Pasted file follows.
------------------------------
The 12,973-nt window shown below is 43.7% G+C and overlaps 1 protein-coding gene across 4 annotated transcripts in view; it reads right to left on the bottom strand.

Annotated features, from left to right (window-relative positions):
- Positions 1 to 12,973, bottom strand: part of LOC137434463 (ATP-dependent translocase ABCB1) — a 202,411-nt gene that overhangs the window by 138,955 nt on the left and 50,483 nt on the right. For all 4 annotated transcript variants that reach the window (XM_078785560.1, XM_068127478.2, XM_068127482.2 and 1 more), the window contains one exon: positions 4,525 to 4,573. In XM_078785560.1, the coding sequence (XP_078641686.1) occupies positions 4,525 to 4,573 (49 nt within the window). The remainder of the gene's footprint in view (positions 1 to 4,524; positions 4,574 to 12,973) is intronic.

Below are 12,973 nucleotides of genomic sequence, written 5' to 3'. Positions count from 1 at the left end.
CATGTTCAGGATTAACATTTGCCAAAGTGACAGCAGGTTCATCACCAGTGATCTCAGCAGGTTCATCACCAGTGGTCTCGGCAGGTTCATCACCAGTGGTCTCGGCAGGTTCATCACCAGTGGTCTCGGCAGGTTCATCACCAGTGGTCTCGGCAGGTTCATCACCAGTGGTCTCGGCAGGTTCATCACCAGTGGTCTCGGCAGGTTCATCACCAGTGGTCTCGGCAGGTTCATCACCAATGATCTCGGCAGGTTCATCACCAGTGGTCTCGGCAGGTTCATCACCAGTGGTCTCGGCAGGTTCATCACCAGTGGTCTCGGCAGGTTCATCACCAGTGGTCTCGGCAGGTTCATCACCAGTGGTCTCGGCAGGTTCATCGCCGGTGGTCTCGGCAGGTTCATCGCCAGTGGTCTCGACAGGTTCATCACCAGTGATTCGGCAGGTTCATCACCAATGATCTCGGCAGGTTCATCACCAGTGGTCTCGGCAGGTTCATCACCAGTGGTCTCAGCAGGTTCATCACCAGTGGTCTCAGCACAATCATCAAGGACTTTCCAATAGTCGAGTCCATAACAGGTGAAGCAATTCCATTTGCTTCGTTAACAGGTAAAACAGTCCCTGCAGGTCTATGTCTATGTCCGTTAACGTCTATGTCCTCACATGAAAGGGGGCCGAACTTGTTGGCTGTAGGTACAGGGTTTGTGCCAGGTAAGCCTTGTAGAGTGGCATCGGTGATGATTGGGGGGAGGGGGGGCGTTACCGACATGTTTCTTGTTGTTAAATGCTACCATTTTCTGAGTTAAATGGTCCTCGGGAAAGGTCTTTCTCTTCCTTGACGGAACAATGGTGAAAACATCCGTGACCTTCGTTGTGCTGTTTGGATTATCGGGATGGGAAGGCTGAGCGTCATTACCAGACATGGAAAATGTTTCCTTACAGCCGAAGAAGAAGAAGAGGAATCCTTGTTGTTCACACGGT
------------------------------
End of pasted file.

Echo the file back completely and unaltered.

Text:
The 12,973-nt window shown below is 43.7% G+C and overlaps 1 protein-coding gene across 4 annotated transcripts in view; it reads right to left on the bottom strand.

Annotated features, from left to right (window-relative positions):
- Positions 1 to 12,973, bottom strand: part of LOC137434463 (ATP-dependent translocase ABCB1) — a 202,411-nt gene that overhangs the window by 138,955 nt on the left and 50,483 nt on the right. For all 4 annotated transcript variants that reach the window (XM_078785560.1, XM_068127478.2, XM_068127482.2 and 1 more), the window contains one exon: positions 4,525 to 4,573. In XM_078785560.1, the coding sequence (XP_078641686.1) occupies positions 4,525 to 4,573 (49 nt within the window). The remainder of the gene's footprint in view (positions 1 to 4,524; positions 4,574 to 12,973) is intronic.

Below are 12,973 nucleotides of genomic sequence, written 5' to 3'. Positions count from 1 at the left end.
CATGTTCAGGATTAACATTTGCCAAAGTGACAGCAGGTTCATCACCAGTGATCTCAGCAGGTTCATCACCAGTGGTCTCGGCAGGTTCATCACCAGTGGTCTCGGCAGGTTCATCACCAGTGGTCTCGGCAGGTTCATCACCAGTGGTCTCGGCAGGTTCATCACCAGTGGTCTCGGCAGGTTCATCACCAGTGGTCTCGGCAGGTTCATCACCAGTGGTCTCGGCAGGTTCATCACCAATGATCTCGGCAGGTTCATCACCAGTGGTCTCGGCAGGTTCATCACCAGTGGTCTCGGCAGGTTCATCACCAGTGGTCTCGGCAGGTTCATCACCAGTGGTCTCGGCAGGTTCATCACCAGTGGTCTCGGCAGGTTCATCGCCGGTGGTCTCGGCAGGTTCATCGCCAGTGGTCTCGACAGGTTCATCACCAGTGATTCGGCAGGTTCATCACCAATGATCTCGGCAGGTTCATCACCAGTGGTCTCGGCAGGTTCATCACCAGTGGTCTCAGCAGGTTCATCACCAGTGGTCTCAGCACAATCATCAAGGACTTTCCAATAGTCGAGTCCATAACAGGTGAAGCAATTCCATTTGCTTCGTTAACAGGTAAAACAGTCCCTGCAGGTCTATGTCTATGTCCGTTAACGTCTATGTCCTCACATGAAAGGGGGCCGAACTTGTTGGCTGTAGGTACAGGGTTTGTGCCAGGTAAGCCTTGTAGAGTGGCATCGGTGATGATTGGGGGGAGGGGGGGCGTTACCGACATGTTTCTTGTTGTTAAATGCTACCATTTTCTGAGTTAAATGGTCCTCGGGAAAGGTCTTTCTCTTCCTTGACGGAACAATGGTGAAAACATCCGTGACCTTCGTTGTGCTGTTTGGATTATCGGGATGGGAAGGCTGAGCGTCATTACCAGACATGGAAAATGTTTCCTTACAGCCGAAGAAGAAGAAGAGGAATCCTTGTTGTTCACACGGT